Another is placing machines in an OD group with the loginwindow prefs set to run all this, and the end of the script putting the machine back into its proper group

    1. The easiest way to prevent logins is to obscure the loginwindow with something like iHook or MunkiStatus. These can cover the loginwindow and present status info. Unfortunately, that status info would be limited to something like “Installing Apple updates, please be patient…”, and the user would have no idea if it’s going to take 1 minute or 30 minutes, or even if the process has hung. So in my environment, it’s a less-than-ideal solution.

      1. Joe says:

        Locally if you modify /var/db/dslocal/nodes/Default/groups/com.apple.access_loginwindow.plist it will disable network logins, specifically the nestedgroups array.
        That’s what gets changed when you check/uncheck “Allow Network Users to login to this computer”
        Sadly there is still the complete lack of an accurate progress indicator. Maybe using echo to pipe the output of softwareupdate to osascript?

  3. Tim Kimpton says:

    This can be achieved by creating an daily.local file. The daily.local file continues after the daily periodic script runs at 3.15am.

    The daily.local file can point to other scripts like repair permissions, software update etc. Then using mcx set startup and shutdown times like startup 3am shutdown 6.30am everyday.

    Then the machines will update from the enabled updates from your sus server at night without having to do anything.

    One step further is to create a trigger file and use ligon to create a launch daemon if the trigger file is touched. Then create a read only apple script and put it in /Library/Scripts, the users can they access it from the scripts menu. The apple script simply touches the trigger file. The software update.app will run as root user and will not prompt for admin details. I have used these method for a number of year now.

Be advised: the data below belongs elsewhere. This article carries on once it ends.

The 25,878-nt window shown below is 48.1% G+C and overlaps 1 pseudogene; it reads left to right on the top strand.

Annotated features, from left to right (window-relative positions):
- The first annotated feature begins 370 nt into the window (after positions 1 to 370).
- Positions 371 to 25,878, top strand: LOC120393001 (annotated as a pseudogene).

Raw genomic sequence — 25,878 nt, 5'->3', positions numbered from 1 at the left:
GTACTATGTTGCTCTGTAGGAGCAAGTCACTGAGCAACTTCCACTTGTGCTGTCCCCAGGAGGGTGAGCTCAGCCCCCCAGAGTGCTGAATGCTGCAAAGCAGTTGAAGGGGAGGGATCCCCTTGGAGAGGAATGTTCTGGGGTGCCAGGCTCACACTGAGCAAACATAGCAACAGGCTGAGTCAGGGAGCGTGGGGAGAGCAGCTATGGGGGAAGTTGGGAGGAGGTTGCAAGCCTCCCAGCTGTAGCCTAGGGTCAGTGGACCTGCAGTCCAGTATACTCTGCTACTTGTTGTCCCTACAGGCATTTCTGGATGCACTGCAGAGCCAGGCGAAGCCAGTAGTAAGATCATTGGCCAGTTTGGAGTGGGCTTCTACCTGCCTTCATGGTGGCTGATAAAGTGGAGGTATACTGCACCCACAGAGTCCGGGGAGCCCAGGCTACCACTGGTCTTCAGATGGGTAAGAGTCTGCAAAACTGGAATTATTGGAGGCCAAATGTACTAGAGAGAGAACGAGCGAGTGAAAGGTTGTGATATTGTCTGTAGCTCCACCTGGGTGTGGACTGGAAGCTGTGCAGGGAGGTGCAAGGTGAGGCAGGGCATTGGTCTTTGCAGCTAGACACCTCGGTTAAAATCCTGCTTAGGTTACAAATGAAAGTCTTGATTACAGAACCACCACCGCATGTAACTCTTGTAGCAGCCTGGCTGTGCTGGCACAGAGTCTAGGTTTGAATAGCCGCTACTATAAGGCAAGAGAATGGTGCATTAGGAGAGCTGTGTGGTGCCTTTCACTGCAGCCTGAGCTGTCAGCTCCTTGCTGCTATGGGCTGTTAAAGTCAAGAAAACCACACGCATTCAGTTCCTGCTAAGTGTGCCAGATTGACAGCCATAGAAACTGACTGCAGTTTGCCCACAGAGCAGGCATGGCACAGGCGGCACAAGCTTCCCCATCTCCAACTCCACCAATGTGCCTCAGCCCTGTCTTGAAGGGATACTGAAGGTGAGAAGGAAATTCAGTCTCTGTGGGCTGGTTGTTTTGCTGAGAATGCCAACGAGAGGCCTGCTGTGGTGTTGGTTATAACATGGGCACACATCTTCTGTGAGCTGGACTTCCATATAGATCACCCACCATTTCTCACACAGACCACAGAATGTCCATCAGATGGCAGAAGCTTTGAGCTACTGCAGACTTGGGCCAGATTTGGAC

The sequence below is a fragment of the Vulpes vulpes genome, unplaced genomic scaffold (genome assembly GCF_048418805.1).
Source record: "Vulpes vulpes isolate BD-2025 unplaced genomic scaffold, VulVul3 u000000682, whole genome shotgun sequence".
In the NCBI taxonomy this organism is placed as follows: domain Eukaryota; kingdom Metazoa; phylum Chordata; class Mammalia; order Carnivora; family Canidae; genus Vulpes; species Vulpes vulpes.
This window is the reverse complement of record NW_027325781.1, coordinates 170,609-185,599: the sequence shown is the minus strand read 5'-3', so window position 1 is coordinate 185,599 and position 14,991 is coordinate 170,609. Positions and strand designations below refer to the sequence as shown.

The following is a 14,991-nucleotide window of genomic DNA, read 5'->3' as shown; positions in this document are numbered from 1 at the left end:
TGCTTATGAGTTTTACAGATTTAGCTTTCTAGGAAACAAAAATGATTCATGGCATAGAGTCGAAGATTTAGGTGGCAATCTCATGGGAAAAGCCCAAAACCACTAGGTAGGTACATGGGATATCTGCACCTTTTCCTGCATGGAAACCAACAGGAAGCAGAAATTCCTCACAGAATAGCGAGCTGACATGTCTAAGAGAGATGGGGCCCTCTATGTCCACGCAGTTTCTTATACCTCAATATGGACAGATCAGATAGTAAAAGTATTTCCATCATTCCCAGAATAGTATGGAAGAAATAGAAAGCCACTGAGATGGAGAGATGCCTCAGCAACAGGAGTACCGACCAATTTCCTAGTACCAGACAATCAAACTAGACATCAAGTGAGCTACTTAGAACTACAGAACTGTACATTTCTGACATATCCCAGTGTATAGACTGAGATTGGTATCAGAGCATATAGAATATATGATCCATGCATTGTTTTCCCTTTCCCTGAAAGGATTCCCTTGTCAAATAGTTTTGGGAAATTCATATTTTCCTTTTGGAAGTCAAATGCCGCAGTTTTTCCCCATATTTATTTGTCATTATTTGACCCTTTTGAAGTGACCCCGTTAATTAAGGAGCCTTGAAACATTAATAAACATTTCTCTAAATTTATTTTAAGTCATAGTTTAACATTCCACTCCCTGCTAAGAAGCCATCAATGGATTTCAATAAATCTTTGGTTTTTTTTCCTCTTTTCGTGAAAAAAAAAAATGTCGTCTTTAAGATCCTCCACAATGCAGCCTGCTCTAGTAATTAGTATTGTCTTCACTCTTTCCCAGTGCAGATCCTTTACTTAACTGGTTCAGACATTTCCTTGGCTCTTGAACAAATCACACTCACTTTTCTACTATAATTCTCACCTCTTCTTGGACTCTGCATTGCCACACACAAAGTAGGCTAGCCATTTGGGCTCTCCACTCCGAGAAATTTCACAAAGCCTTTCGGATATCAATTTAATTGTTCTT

1. I think that for most environments it’s going to be more complex than that. A task run by periodic at 3:15 am isn’t always going to do the right thing if a user remains logged in overnight with an open, unsaved document, or for a laptop user who has closed the lid or taken the machine home for the night. But if your environment is controlled enough that you can do this, then great!

      1. Tim Kimpton says:

        If a user is logged on with unsaved documents the computer will not force shutdown it just cancels out so no problem there

        Laptops are problems but the best way is through a launch daemon and script. I use a script which runs at startup and checks if the last daily, weekly and monthly ran when connected to the corporate network. If it didn’t it runs next time its started up and on the LAN

  4. Craig U says:

    I was able to create a shell script that checks the user status and checks to see if there is any software updates. If there are no software updates, the script stops. If there are software updates and the user is logged in, it will install any updates it can and then the next time the user restarts his/her machine, it will install the rest of them. And lastly, if the user is not logged on and there are software updates, it will display a message to the user, then install the updates, then restart after it is finished. However, I have setup a cronjob that runs this script. (Times are different if it’s a laptop or desktop.) Then, in WGM, all users cannot access Software Update unless they are an admin.